In a move slammed by civil rights groups, South Dakota on Friday enacted a law that shields private agencies from being sued for discrimination for refusing to place adoptive and foster children with gay couples on religious grounds.
Republican Gov. Dennis Daugaard's signing of the bill, SB-149, makes South Dakota the first state to take such a step since the Supreme Court legalized same-sex marriage in 2015, the Associated Press wrote.
According to the AP, Daugaard said he feared "private child-placement agencies acting in the best interest of a child could be subject to a lawsuit when denying placement to someone in a 'protected class,' such as members of the LGBT community."
Daugaard, as quoted in the Argus-Leader, explained, "Whether it's the state acting directly or through an agency, we need to do everything we can to encourage those agencies to stay in this business and help us find those placements," Daugaard said.
SB-149 says no child-placement agency can be required to provide any service that conflicts with "any sincerely-held religious belief or moral conviction."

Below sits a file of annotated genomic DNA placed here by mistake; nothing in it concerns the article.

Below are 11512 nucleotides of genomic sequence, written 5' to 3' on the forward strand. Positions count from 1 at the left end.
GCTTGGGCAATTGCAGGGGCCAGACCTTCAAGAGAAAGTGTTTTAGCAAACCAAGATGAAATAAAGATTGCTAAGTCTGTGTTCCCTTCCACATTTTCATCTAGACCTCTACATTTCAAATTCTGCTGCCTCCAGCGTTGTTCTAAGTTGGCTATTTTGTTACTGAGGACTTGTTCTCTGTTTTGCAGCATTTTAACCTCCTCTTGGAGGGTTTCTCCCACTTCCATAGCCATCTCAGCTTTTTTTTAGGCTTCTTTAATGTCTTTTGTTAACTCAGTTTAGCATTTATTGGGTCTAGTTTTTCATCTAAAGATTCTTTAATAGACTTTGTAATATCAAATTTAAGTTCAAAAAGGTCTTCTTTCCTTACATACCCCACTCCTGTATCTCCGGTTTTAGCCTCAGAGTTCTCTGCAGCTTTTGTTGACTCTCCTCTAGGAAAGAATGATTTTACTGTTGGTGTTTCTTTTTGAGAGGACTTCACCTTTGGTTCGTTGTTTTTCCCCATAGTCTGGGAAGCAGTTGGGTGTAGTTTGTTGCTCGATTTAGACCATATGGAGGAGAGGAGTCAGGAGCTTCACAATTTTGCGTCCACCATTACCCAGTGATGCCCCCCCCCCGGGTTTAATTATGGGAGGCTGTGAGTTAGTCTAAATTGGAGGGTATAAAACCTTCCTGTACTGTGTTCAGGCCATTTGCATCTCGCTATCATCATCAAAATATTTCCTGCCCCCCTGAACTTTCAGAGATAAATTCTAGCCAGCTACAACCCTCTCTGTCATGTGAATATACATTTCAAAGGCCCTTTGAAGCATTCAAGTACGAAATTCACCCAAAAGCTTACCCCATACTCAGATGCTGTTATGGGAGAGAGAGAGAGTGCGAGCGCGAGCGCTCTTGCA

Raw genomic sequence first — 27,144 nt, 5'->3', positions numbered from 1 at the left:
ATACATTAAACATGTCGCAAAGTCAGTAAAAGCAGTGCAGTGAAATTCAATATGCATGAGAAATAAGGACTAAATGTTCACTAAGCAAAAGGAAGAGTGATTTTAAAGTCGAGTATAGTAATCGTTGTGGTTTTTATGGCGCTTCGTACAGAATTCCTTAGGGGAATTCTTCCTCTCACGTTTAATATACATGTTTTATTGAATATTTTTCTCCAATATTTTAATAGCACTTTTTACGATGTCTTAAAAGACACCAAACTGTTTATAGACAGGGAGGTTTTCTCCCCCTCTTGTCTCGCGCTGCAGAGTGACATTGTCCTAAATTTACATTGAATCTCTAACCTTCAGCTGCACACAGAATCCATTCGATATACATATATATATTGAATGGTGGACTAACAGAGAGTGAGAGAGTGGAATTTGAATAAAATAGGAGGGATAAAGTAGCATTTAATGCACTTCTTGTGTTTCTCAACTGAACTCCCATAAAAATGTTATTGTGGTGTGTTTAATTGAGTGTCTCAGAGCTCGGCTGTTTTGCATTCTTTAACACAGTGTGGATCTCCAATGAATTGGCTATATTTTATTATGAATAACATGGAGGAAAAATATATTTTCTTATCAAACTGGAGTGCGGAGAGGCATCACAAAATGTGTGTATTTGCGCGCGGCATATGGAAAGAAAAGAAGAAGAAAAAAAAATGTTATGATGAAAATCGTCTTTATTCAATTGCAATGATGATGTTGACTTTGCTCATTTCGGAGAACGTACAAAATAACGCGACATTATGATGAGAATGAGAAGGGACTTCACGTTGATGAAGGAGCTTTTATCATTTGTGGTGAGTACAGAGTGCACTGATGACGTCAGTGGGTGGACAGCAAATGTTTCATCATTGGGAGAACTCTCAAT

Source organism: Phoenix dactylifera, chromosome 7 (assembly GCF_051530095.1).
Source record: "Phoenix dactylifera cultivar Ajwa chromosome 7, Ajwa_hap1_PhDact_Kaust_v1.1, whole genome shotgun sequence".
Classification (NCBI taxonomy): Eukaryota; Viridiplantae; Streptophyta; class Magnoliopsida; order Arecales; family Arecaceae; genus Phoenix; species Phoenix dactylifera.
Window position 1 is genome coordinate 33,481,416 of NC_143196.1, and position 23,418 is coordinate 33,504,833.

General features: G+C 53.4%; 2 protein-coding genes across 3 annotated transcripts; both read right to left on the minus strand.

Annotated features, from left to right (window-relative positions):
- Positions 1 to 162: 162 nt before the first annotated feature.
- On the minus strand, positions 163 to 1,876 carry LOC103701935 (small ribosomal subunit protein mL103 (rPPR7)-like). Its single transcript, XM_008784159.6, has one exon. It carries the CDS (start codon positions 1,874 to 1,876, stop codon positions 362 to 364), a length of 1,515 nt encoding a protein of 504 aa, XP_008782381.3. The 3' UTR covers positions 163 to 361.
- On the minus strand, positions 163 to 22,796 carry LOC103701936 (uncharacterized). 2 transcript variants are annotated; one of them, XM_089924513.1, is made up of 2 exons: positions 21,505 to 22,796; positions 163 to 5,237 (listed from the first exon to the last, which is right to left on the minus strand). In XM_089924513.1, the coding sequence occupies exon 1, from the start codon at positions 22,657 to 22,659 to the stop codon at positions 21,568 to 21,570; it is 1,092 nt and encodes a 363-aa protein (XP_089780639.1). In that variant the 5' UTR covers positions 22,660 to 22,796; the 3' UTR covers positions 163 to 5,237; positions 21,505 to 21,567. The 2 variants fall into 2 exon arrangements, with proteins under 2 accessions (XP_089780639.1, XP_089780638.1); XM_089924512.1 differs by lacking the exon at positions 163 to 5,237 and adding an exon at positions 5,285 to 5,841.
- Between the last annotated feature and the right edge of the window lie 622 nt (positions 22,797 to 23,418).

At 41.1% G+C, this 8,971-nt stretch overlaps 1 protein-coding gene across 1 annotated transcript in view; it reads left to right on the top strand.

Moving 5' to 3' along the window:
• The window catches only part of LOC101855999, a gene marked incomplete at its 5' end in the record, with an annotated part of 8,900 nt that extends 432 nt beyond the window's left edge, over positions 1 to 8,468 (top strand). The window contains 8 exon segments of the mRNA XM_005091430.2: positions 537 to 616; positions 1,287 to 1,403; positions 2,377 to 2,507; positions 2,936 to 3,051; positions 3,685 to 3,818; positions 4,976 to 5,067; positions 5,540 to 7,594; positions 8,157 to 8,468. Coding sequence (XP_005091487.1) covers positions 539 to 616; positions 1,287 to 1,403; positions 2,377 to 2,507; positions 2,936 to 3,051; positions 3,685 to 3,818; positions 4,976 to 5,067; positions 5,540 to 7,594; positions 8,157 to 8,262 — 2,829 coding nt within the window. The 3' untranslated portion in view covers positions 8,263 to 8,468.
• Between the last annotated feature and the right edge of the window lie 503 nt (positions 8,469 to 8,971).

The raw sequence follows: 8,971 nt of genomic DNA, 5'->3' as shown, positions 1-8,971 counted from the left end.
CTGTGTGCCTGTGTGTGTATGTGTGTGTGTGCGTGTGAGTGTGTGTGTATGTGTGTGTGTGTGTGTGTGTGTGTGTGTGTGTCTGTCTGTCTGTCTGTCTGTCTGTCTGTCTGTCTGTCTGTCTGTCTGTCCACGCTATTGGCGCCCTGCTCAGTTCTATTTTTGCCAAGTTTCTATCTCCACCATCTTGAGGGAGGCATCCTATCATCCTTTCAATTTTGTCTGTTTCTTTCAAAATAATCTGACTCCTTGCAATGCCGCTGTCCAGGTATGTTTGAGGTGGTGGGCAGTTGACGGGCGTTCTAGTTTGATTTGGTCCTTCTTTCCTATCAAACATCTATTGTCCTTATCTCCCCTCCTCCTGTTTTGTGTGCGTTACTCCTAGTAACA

Human Rights Campaign Legal Director Sarah Warbelow said in a statement that the law "not only puts the best interests of the more than a thousand vulnerable children served by South Dakota's foster care system at risk," but "signals the potential of a dark new reality for the fight for LGBTQ rights."
HRC said agencies will now be at liberty to turn away not only same-sex couples, but "interfaith couples, single parents, married couples in which one prospective parent has previously been divorced" and others.
The bill's sponsor, Republican state Sen. Alan Solano, told the AP he was concerned that without protections, faith-based child-placement agencies might stop offering adoption services as organizations in California, Illinois and Massachusetts did after those states banned discrimination based on sexual orientation.
Michigan, North Dakota and Virginia, per the AP, already have similar laws on the books.
Libby Skarin, policy director of the ACLU of South Dakota, was quoted in the Washington Blade as saying she was "deeply disappointed" Daugaard signed the bill into law.
"This discriminatory legislation takes South Dakota in the wrong direction, and sends the message that our leaders are more concerned with the desires of religious agencies than the rights of individuals and children in our state," Skarin said.